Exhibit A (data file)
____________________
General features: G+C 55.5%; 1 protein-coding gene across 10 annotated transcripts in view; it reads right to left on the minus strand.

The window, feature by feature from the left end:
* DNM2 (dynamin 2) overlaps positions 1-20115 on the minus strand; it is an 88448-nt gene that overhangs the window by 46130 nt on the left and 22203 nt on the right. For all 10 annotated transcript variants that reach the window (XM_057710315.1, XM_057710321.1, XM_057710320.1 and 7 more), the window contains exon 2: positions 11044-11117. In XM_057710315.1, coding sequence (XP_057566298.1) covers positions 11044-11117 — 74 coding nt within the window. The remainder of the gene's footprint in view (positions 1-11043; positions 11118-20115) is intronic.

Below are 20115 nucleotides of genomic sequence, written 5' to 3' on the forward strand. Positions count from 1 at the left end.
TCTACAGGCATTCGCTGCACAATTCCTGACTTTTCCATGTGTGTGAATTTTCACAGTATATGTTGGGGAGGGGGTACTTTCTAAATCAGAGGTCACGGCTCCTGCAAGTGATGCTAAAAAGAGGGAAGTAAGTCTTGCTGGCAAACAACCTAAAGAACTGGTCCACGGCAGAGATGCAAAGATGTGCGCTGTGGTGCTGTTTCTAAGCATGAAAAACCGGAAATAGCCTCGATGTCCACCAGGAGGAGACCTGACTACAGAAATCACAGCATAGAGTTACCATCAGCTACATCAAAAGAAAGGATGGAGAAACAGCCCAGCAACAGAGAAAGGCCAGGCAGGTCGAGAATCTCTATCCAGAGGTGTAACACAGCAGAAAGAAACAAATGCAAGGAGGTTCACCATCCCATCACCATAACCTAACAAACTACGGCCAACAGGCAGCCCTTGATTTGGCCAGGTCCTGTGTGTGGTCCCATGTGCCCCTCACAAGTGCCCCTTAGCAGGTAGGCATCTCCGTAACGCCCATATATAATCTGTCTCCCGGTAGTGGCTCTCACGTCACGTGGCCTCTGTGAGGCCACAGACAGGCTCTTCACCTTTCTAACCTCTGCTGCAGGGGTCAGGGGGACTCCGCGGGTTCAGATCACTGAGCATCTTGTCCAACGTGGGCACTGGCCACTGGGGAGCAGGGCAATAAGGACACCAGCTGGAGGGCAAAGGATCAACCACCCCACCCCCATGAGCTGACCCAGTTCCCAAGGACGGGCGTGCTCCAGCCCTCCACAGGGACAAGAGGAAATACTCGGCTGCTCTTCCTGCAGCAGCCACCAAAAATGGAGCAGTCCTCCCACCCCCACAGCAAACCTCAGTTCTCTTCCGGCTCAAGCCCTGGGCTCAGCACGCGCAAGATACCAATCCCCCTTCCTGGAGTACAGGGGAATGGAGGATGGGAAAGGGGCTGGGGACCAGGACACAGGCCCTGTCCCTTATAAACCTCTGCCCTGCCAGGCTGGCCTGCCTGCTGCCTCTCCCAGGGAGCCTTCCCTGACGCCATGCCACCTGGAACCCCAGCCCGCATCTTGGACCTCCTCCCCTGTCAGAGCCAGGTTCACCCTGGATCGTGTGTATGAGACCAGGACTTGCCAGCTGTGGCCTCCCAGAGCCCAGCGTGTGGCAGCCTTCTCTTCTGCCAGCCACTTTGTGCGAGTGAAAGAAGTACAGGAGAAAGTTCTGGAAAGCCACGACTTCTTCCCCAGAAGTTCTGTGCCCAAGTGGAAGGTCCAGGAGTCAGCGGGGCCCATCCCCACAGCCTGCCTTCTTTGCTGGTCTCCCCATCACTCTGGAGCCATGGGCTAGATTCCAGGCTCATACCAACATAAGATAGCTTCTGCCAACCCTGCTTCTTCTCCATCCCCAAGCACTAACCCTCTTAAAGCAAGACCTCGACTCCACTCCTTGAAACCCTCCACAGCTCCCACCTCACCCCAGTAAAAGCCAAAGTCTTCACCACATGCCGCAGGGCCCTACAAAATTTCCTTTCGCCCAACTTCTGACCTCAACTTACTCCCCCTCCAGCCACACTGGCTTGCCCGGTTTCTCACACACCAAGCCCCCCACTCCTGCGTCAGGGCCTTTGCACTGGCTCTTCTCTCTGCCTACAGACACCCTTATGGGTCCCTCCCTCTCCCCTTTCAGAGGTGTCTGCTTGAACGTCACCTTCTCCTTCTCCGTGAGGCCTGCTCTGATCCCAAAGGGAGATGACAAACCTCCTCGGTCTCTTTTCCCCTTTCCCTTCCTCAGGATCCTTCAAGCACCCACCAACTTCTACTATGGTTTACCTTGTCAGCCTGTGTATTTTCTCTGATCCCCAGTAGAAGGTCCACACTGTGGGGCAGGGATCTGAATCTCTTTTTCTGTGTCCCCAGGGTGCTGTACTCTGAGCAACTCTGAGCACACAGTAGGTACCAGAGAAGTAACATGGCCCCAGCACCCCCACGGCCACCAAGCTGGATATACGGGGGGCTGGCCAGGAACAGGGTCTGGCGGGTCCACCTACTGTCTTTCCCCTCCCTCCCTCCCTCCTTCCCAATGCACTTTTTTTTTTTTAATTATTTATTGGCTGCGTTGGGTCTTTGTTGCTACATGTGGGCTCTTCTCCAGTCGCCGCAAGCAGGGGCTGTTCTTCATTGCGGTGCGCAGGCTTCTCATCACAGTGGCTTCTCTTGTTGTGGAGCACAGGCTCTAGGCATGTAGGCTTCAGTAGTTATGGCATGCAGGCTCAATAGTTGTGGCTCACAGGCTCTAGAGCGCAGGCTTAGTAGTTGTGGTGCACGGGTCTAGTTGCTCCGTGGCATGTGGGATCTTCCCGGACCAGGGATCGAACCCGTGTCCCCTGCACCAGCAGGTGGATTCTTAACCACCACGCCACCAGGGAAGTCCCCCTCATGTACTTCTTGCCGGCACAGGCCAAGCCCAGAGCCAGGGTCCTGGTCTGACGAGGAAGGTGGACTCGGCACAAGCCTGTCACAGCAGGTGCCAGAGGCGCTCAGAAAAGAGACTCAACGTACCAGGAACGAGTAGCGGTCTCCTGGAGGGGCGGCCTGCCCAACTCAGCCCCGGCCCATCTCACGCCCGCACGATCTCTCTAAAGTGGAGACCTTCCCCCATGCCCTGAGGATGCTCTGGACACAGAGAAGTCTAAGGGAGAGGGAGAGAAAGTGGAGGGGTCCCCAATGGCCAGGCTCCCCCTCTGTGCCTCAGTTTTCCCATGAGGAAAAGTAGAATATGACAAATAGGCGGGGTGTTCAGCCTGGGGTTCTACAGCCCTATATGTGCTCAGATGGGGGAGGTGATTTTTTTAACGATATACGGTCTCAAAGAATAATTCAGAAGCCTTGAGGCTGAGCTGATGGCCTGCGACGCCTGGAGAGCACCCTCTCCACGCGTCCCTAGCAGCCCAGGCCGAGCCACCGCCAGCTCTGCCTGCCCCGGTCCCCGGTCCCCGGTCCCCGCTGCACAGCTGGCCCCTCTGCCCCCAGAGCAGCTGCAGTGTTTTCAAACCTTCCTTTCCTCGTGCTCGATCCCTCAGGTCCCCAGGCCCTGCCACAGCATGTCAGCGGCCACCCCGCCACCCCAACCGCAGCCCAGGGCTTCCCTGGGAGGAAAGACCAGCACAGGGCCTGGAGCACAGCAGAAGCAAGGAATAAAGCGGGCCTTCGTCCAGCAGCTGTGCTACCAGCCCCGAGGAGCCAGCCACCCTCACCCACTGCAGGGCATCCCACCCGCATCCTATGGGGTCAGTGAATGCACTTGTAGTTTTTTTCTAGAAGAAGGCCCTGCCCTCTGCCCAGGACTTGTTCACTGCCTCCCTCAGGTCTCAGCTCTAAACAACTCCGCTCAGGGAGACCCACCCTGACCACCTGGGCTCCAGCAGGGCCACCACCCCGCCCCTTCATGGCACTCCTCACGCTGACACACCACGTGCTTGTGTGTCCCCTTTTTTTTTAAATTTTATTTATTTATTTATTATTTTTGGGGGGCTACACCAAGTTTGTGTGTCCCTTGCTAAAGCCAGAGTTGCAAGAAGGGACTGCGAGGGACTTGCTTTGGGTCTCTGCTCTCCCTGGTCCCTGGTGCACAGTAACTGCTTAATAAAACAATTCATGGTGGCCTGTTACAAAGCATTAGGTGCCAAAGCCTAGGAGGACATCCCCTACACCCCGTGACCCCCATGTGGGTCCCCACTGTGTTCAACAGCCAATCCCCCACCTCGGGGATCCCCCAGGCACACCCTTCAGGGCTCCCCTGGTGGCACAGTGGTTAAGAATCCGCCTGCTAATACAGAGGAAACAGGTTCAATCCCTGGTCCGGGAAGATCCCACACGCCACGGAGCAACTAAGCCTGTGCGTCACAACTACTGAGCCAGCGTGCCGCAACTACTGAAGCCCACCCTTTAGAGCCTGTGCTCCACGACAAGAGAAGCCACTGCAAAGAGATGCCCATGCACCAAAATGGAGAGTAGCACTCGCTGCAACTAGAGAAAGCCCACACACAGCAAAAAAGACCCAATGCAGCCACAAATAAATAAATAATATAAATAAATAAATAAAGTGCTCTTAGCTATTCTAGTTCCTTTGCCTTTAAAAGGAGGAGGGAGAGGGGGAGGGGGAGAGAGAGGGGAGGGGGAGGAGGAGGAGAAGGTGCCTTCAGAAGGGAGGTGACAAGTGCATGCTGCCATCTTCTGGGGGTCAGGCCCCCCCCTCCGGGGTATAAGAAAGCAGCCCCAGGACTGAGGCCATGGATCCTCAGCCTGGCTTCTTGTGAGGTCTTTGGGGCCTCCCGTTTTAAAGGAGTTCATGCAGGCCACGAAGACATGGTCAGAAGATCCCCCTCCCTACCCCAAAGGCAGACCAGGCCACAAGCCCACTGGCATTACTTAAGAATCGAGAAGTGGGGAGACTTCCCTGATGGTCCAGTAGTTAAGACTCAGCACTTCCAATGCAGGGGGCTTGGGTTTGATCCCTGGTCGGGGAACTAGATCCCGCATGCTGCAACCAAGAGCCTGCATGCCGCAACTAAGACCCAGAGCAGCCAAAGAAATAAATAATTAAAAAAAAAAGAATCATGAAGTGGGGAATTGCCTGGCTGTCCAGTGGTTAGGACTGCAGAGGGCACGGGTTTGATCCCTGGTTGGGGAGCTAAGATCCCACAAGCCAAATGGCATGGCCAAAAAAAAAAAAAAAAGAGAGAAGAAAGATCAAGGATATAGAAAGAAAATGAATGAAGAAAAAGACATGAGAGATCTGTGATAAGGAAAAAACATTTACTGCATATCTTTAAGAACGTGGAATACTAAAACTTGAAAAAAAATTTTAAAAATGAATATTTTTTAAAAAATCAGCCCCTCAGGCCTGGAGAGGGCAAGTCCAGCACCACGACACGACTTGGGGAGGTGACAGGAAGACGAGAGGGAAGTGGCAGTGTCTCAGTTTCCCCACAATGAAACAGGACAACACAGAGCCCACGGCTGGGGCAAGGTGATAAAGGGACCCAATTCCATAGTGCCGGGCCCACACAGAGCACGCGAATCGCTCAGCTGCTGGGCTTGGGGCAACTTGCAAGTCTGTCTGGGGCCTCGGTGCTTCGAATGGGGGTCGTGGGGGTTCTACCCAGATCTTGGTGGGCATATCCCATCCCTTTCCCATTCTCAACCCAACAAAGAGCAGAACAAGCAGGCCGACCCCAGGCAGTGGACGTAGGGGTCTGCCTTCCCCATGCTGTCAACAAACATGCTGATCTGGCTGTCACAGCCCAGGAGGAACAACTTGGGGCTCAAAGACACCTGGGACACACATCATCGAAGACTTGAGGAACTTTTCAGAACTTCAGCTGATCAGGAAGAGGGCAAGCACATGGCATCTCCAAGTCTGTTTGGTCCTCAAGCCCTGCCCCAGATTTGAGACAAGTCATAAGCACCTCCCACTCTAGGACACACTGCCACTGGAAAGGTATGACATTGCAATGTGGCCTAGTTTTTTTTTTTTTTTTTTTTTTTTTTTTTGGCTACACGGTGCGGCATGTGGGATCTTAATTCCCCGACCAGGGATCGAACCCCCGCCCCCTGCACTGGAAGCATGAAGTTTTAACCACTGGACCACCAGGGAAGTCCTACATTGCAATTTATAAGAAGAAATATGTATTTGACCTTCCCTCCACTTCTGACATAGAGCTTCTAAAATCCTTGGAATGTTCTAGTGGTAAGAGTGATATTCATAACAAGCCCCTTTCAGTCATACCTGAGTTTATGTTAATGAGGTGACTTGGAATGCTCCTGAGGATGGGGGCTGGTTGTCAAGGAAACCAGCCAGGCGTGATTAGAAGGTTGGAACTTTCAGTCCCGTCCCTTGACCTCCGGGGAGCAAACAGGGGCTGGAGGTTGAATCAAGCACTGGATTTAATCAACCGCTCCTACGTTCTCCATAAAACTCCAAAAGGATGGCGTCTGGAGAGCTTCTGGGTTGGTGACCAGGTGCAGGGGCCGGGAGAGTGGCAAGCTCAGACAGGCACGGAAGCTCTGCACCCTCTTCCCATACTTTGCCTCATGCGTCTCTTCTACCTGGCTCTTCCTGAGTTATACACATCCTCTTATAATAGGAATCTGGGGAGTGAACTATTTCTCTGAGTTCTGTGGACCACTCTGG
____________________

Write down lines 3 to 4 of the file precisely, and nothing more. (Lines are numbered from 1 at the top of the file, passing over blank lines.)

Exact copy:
* DNM2 (dynamin 2) overlaps positions 1-20115 on the minus strand; it is an 88448-nt gene that overhangs the window by 46130 nt on the left and 22203 nt on the right. For all 10 annotated transcript variants that reach the window (XM_057710315.1, XM_057710321.1, XM_057710320.1 and 7 more), the window contains exon 2: positions 11044-11117. In XM_057710315.1, coding sequence (XP_057566298.1) covers positions 11044-11117 — 74 coding nt within the window. The remainder of the gene's footprint in view (positions 1-11043; positions 11118-20115) is intronic.

Below are 20115 nucleotides of genomic sequence, written 5' to 3' on the forward strand. Positions count from 1 at the left end.